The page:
By Adrien Nussenbaum, Co-Founder, Mirakl

Maintaining the sales pipeline is arguably the most important aspect of any retail business, large or small. But perhaps even more so for emerging retail businesses, that may not yet have their own premises and are always looking for new channels to reach potential customers.

One of the biggest current trends in retail is the emergence of online marketplaces, with the best known of these, Amazon Marketplace, accounting for more than 50% of Amazon’s overall business. It just makes sense. It gives Amazon additional e-commerce channels without inventory or logistic constraints and its customers see increased product choice and more competitive pricing.

Having seen such success, other retailers have cottoned to how an online marketplace can also be a major opportunity for them to expand their product range, improve customer service and of course, increase profits. And the exact same is true for the sellers that use online marketplaces to sell their products, whether that’s via Amazon Marketplace or elsewhere. It is a new and potentially vast channel for smaller retailers to improve sales and reach a new customer base. But how can they make the most from online marketplaces?

Make sure your chosen marketplace suits your products

There is so much choice for the small retailer looking to sell via an online marketplace, including Amazon, many high street retailers and specialists such as Etsy and notonthehighstreet.com, where all sales are conducted via a marketplace.

A temptation could be to use several of these, but it is important for a seller’s products to be complimentary to the main retailer - no-one wants to be seen as an interesting curio. Sellers should also be mindful to pick marketplaces with a solid technical platform and the right tools to ease catalogue integration and listings management. If listings are chaotic and unwieldy, then customers may struggle to find a product, let alone buy one.

Don’t skimp on product photography

The right photography of your products is hugely important. A seller will be competing with other sellers of similar products, and they won’t want to stand out for the wrong reasons. High quality visuals can be an important point of differentiation and poor quality shots could mean that potential customers are put off. Any seller must choose the best images possible, making sure that they fit in with the overall feel of the site and main retailer brand.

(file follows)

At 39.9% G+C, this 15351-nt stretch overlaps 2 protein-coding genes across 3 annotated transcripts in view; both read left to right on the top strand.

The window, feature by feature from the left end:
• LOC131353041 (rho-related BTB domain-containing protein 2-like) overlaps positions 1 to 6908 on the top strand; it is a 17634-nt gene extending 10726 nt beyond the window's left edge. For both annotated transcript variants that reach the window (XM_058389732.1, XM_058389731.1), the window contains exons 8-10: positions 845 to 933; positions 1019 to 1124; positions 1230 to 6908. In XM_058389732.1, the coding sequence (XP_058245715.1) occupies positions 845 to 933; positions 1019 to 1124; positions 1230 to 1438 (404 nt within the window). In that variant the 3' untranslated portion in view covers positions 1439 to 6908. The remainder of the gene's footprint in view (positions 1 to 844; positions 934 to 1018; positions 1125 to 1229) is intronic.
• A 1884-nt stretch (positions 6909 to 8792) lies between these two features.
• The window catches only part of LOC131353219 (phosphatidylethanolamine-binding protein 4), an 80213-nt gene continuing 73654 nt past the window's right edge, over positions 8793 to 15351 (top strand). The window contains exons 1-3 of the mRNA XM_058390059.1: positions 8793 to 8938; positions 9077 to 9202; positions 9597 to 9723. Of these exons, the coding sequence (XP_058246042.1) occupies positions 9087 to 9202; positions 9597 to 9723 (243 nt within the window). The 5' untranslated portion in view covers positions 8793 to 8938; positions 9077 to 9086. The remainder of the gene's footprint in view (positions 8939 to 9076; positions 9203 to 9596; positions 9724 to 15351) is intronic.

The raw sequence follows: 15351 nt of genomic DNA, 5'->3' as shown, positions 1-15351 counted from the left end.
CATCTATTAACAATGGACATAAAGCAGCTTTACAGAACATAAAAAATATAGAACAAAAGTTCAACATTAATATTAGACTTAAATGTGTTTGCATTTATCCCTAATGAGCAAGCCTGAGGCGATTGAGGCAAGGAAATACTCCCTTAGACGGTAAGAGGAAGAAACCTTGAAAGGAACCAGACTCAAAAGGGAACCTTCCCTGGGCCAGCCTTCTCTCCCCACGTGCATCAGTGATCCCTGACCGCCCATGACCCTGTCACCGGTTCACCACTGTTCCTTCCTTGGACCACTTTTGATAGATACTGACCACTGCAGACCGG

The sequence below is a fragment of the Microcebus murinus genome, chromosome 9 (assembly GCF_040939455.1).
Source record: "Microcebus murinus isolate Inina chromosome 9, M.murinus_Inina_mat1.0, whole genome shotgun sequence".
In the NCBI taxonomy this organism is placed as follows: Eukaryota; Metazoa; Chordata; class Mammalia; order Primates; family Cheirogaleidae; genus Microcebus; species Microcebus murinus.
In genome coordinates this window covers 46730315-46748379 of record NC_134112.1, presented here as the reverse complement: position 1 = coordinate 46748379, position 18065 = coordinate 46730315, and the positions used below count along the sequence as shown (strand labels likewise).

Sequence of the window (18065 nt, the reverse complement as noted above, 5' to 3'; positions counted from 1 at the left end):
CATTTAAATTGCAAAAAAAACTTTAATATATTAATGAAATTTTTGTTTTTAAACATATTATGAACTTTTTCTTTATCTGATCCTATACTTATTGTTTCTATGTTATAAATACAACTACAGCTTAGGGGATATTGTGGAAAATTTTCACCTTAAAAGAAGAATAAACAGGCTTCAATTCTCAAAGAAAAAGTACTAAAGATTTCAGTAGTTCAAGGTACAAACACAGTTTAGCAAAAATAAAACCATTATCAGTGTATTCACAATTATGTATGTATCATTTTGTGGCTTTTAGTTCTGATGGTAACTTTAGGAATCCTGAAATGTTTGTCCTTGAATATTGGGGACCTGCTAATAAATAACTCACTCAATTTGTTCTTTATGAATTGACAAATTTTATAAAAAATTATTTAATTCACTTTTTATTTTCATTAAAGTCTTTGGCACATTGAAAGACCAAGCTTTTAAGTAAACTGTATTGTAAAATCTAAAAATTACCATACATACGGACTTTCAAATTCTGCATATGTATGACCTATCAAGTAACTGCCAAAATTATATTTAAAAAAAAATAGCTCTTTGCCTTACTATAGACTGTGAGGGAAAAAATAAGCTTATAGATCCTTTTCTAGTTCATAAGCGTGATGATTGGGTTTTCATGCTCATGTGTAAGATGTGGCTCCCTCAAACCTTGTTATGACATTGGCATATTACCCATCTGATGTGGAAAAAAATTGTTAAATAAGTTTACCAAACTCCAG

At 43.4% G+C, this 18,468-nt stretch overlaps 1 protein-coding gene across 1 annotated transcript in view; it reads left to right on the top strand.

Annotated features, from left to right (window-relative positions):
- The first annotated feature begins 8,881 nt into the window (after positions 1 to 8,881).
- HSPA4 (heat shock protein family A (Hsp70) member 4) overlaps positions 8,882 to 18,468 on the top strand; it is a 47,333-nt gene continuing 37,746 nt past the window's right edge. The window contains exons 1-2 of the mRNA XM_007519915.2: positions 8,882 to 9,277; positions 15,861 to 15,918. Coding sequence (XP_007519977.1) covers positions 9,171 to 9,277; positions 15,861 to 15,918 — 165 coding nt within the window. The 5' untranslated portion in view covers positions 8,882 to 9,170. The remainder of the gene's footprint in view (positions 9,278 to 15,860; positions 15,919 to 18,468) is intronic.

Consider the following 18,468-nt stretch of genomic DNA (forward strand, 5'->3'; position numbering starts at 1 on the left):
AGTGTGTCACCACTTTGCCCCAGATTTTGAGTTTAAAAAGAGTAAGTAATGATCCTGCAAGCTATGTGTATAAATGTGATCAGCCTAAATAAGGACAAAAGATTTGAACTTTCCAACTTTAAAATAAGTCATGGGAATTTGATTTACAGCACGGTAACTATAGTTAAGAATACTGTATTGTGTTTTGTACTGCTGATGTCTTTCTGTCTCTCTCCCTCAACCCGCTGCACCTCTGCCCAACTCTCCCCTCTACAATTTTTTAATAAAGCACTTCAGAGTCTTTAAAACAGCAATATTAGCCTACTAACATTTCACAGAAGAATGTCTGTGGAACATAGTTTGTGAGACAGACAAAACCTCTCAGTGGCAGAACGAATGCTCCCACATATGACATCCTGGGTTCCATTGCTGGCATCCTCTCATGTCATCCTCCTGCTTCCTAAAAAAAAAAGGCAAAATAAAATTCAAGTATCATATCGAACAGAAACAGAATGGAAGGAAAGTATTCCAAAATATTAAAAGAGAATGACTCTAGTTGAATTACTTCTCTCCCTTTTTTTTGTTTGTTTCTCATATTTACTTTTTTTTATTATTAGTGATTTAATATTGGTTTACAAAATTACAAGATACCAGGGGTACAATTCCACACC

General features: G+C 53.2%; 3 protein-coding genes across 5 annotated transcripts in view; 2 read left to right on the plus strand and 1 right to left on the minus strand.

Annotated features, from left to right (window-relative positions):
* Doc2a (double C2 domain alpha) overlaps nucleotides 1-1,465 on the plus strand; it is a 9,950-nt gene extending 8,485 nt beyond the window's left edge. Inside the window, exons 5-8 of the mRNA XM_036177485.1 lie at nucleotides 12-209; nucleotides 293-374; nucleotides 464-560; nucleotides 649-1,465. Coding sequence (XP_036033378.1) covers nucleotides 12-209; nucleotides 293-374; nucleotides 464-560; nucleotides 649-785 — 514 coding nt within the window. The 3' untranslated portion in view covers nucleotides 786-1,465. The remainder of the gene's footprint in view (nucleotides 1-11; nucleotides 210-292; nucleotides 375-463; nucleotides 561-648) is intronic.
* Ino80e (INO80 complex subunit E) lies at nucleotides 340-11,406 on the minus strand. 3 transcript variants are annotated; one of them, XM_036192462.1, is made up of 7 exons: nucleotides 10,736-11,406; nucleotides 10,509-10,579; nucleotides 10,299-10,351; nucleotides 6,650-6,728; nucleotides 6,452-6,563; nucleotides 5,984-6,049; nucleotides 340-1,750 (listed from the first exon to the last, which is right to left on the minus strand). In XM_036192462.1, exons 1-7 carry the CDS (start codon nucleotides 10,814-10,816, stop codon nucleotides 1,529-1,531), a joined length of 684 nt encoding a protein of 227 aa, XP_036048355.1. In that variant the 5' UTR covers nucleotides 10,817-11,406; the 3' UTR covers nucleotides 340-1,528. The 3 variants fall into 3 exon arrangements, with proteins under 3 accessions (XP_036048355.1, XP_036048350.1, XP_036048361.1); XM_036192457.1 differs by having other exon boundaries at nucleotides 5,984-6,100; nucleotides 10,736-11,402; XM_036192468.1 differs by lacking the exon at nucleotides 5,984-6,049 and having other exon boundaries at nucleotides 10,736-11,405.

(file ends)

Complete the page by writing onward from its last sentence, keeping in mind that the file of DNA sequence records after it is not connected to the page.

Offer as large a range of products as possible

One of the principal benefits of an online marketplace is to ensure complementarity and long tail. A seller will be pleasantly surprised at the range of products that they can sell at a given time. So with this is mind, they should try different products and increase sales opportunities by offering as large a range as possible, rather than sticking to the tried and tested.

Make good use of a marketplace’s pricing tools

People buy for many reasons but inevitably price is a significant factor – people love a bargain. Most good marketplaces will provide a pricing tool, which allows sellers to compare their price with the current best price on each product. Prices can then be adjusted accordingly and gives a seller the chance to be positioned in the Buy Box position, the section on a marketplace that highlights the most competitive prices available at that time.

The rules of SEO still apply

Search Engine Optimisation (SEO) principals should absolutely still be applied to listing products on an online marketplace. A seller should ask their marketplace account manager what would be an efficient title on that particular product category, both in terms of being attention-grabbing and doing well with SEO.
For example, when buying consumer electronics, most consumers have been shown to search for a product using the brand name. So including the brand at the beginning of a product’s title is an obvious step and would be critical in getting picked up in searches on that marketplace.

Mirakl supplies online marketplace software to some of the world’s biggest retailers.